Monday, June 30, 2008

Tesla's new sedan

If you haven't heard me obsess about the Tesla Roadster, you haven't been around me much recently. Here's a video.

Now Tesla has announced the new sedan - the Model S - which will cost around $60,000 (as opposed to $109,000 for the roadster). They promise a model under $30,000 within 4 years. I'll definitely be getting one as soon as I can!

Matt Dancing

The perfect example of someone following his dreams.

It seems silly at first, but watch it all the way through, and see if you aren't impressed on multiple levels. He's a bit of a modern-day Richard Halliburton.

Check out his full website here.

Sunday, June 29, 2008

Virginia rape law

I saw this on TV tonight, and was floored. It reminds me of the rape of Dinah in Genesis - where Dinah (one of Jacob's daughters) is raped, and the assailant offers to marry her, which was an acceptable solution at that time. Well apparently, that is currently also an acceptable solution in Virginia! - at least until tomorrow, when it will finally be removed from the books. Under the current law, if a girl aged 14-16 is raped, the man is not allowed to face criminal charges if he offers to marry her.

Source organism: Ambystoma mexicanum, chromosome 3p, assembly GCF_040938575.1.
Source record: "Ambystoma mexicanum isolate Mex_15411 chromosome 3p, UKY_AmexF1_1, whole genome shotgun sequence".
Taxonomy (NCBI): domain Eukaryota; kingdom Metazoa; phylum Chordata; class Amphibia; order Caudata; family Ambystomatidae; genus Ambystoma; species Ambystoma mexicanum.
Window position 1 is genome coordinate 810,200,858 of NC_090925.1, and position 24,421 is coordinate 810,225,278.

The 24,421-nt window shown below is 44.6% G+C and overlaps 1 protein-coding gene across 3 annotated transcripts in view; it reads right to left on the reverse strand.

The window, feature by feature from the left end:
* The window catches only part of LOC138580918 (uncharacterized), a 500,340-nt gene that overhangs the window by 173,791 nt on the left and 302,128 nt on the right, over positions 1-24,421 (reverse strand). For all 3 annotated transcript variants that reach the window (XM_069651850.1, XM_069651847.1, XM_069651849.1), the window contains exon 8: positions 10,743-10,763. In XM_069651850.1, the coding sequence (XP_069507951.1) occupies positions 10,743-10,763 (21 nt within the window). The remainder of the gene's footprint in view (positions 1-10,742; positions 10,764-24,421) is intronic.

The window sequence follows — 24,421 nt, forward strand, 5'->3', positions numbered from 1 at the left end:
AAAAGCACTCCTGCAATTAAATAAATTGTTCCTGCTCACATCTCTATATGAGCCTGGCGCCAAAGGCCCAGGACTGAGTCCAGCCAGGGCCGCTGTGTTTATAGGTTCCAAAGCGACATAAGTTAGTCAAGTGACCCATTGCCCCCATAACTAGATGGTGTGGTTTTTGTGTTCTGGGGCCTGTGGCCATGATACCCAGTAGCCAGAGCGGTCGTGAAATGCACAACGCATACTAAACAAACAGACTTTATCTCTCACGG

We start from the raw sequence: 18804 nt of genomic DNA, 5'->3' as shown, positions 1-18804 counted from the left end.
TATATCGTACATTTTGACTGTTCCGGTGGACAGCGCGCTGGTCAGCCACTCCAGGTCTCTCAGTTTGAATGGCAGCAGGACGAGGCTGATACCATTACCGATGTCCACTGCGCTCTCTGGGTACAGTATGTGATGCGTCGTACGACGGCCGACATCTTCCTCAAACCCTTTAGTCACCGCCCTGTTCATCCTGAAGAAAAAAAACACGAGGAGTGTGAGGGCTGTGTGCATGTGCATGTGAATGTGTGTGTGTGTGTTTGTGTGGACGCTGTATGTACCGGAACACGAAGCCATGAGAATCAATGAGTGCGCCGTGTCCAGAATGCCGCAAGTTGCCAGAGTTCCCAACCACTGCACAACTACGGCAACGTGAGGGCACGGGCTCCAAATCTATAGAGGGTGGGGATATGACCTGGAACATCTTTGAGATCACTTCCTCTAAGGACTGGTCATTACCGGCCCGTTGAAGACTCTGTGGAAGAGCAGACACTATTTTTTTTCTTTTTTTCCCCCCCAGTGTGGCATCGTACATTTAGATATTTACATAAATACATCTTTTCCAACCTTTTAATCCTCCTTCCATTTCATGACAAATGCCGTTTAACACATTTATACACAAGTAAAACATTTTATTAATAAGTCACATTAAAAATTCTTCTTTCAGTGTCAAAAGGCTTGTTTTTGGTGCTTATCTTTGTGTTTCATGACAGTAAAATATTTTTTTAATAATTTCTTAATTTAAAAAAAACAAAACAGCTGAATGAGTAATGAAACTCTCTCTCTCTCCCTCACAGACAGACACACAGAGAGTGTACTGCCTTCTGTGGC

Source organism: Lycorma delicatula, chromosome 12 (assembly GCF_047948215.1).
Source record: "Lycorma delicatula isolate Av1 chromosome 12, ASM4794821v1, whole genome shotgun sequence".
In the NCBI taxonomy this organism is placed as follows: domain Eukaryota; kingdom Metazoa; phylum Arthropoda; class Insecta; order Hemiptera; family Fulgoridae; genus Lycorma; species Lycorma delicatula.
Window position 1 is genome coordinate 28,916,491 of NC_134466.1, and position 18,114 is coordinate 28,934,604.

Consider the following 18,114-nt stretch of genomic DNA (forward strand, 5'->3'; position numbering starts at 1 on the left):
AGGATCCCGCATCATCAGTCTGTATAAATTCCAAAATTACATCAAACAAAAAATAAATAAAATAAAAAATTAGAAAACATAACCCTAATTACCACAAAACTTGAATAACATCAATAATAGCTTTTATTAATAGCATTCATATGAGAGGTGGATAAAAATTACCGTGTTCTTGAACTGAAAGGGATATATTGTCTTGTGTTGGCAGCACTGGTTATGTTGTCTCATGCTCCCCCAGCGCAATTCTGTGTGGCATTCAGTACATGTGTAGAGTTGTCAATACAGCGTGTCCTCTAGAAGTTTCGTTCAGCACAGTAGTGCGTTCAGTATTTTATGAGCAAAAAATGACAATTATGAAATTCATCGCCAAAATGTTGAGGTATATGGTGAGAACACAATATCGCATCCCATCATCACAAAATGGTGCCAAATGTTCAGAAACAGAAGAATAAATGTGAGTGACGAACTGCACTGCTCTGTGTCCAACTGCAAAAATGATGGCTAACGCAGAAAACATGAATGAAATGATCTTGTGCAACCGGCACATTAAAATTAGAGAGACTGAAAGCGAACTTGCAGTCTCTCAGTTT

The law goes off the books tomorrow - nearly 4000 years after Dinah. Of course, the rapist in Dinah's day was not really protected. Dinah's brothers tricked him by saying that he could marry her as long as he and all of his extended family and servants were circumcised. On the day of circumcision, when they were still weak, they were slaughtered by Simeon and Levi - every last one of them. Jacob (God's favorite), who had been quiet about the rape, was upset with his sons because he thought it would cause trouble for them, and later, on his deathbed, he cursed the two who had done it. The curse was that their tribes would eventually be scattered, which of course did happen, though the Levites would become the tribe of the high priests, with Moses as their most distinguished member.

There are many outdated laws on the books, but this one caught me particularly off guard.

Wednesday, June 25, 2008

Atheists who believe in God

Now this is amazing. It's a set of statistics published by beliefnet, including these: